Educational Advice

The Screen Time Diet: helping your teen find the balance with tech

·// June 24, 2020

For teens, the wave of daily activity on Snapchat, Instagram and games like Fortnite can consume hours a day at the best of times. And since the pandemic, with almost everything having been online for a year, getting teens to spend a healthy amount of time with their screens has become even harder.

Too much screen time can mean they don’t socialise enough or stay active. At the same time, tech offers lots of amazing new ways to expand their minds, learn skills and get creative. The future of work (and everything else) will only be more tech-centric, so learning how to use it to their advantage is a way to set them up for life.

Finding their five-a-day

Making the most of tech is a bit like having a healthy diet. Adam Alter, Social Psychologist and author of “Irresistible: The Rise of Addictive Technology and the Business of Keeping Us Hooked” says, “It’s important to eat healthy foods alongside candy and dessert, and the same is true of the ’empty calories’ that come from spending too much time passively gazing at screens.” So like dessert, ‘bad’ screen time should be balanced with ‘healthy’ screen time – and keeping the balance is much better than banning tech altogether.

Like with all families, there’s no one-size-fits-all solution. Different kids and their families have their own unique set of needs, personalities, interests and problems, and as a parent you’re the best person to judge when something’s going right. It can still be hard for everyone to know when screen time is good screen time, and when it’s a problem. Here’s some advice for navigating issues and tips for managing their lives on and off the web.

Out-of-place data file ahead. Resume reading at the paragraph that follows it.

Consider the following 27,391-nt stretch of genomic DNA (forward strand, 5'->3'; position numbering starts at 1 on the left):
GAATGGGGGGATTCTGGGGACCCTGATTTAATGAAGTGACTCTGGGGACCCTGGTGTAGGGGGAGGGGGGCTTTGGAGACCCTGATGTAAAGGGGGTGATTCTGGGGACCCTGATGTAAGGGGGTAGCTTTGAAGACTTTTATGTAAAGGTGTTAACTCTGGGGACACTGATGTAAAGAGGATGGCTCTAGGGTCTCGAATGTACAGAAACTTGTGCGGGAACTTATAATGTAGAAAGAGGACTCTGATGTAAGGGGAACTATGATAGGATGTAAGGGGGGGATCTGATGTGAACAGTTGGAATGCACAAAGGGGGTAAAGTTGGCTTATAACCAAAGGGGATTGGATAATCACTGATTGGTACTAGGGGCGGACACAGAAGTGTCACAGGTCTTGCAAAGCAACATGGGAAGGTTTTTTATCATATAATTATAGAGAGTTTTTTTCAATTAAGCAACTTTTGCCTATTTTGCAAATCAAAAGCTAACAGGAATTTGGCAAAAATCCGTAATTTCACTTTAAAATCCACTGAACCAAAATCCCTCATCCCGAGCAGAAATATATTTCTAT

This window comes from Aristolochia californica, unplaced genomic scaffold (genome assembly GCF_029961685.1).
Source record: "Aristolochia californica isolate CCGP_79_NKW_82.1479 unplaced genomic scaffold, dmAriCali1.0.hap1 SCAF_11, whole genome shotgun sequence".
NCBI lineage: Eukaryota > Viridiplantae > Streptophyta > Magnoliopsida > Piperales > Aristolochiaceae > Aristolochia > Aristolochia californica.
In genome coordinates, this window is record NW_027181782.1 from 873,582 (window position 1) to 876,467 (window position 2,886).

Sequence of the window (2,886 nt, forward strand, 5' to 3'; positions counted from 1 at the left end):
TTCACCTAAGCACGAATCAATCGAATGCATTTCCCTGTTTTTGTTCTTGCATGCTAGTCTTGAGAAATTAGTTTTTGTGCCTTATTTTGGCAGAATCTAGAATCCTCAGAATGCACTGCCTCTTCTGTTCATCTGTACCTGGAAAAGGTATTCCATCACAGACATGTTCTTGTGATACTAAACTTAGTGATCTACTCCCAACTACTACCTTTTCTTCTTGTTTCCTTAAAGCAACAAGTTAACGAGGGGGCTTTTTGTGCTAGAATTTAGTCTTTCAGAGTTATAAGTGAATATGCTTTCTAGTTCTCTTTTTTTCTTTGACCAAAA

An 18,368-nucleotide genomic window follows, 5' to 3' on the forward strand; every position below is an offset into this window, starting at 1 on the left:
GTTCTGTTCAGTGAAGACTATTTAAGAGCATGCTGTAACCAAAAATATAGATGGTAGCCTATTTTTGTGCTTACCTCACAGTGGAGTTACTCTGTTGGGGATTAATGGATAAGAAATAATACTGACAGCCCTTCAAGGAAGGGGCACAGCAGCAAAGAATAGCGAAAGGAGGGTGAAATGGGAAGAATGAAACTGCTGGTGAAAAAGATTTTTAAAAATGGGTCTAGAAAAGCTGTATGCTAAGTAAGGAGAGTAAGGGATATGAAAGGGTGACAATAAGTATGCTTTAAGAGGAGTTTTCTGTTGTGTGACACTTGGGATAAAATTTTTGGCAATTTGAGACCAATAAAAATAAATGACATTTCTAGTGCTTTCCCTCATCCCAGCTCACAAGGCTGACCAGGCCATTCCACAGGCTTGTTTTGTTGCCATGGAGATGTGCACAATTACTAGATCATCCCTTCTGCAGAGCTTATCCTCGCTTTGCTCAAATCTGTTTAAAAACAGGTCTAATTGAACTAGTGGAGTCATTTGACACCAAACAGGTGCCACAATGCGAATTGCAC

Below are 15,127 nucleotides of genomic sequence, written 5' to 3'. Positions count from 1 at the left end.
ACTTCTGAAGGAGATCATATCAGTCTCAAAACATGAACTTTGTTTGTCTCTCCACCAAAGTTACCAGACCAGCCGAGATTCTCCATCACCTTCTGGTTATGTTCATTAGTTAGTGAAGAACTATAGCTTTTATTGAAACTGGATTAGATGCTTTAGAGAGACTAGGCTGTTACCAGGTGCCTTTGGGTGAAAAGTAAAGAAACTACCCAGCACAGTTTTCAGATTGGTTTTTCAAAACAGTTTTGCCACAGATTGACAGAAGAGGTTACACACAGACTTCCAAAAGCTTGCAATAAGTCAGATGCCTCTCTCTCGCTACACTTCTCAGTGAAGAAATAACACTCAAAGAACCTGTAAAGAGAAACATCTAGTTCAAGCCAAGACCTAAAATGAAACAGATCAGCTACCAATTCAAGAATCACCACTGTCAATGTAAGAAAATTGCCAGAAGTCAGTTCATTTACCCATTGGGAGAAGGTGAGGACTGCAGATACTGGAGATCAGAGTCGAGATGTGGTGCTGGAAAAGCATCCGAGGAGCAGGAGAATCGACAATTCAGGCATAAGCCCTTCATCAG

Tech offers teens amazing new ways to learn, create and play

When is screen time good screen time?

Psychologists divide the way we use tech into two categories – passive and active screen time. Active screen time is when we’re learning, bending our minds, doing something creative or video chatting to another person. Passive screen time is when we’re vegging out, watching a film or scrolling absent-mindedly through social media. Active screen time is the healthy part of the screen time diet, and ideally it should outweigh the amount of passive screen time they spend.

Tech for good

There’s a whole world of opportunities to learn, discover, play and create on the web. Here are some examples your teen will love:

Ted – Home to over 3000 inspirational and educational talks, from “The Mysterious Origins of Life on Earth” to “What emotions look like in a dog’s brain”.

CodeAcademy – Watch them learn to code – they’ll be building websites in no time.

MyTutor – We provide one-to-one online tuition to help boost teens’ grades and confidence. They get their very own mentor from a top uni, and lessons fit with your schedule.

Google Sketchup – For any budding designers, architects or artists out there. Build 3D mock-ups of houses, people, inventions and anything else they dream up.

Magisto – An online video editing app. See their creativity take-off as they turn simple vids from their phone into beautifully crafted films. Oscars here we come!